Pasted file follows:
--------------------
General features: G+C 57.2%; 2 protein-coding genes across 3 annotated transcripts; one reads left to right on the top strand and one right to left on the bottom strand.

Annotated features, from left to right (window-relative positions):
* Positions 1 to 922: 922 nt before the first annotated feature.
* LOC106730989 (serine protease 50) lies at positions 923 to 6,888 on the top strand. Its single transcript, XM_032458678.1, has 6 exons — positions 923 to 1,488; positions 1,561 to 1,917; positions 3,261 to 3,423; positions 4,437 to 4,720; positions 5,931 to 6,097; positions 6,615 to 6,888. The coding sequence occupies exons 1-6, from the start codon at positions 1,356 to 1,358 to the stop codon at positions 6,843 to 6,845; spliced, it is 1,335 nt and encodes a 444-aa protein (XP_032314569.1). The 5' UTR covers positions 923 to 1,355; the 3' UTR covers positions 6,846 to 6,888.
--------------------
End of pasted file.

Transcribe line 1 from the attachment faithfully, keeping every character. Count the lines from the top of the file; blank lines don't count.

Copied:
General features: G+C 57.2%; 2 protein-coding genes across 3 annotated transcripts; one reads left to right on the top strand and one right to left on the bottom strand.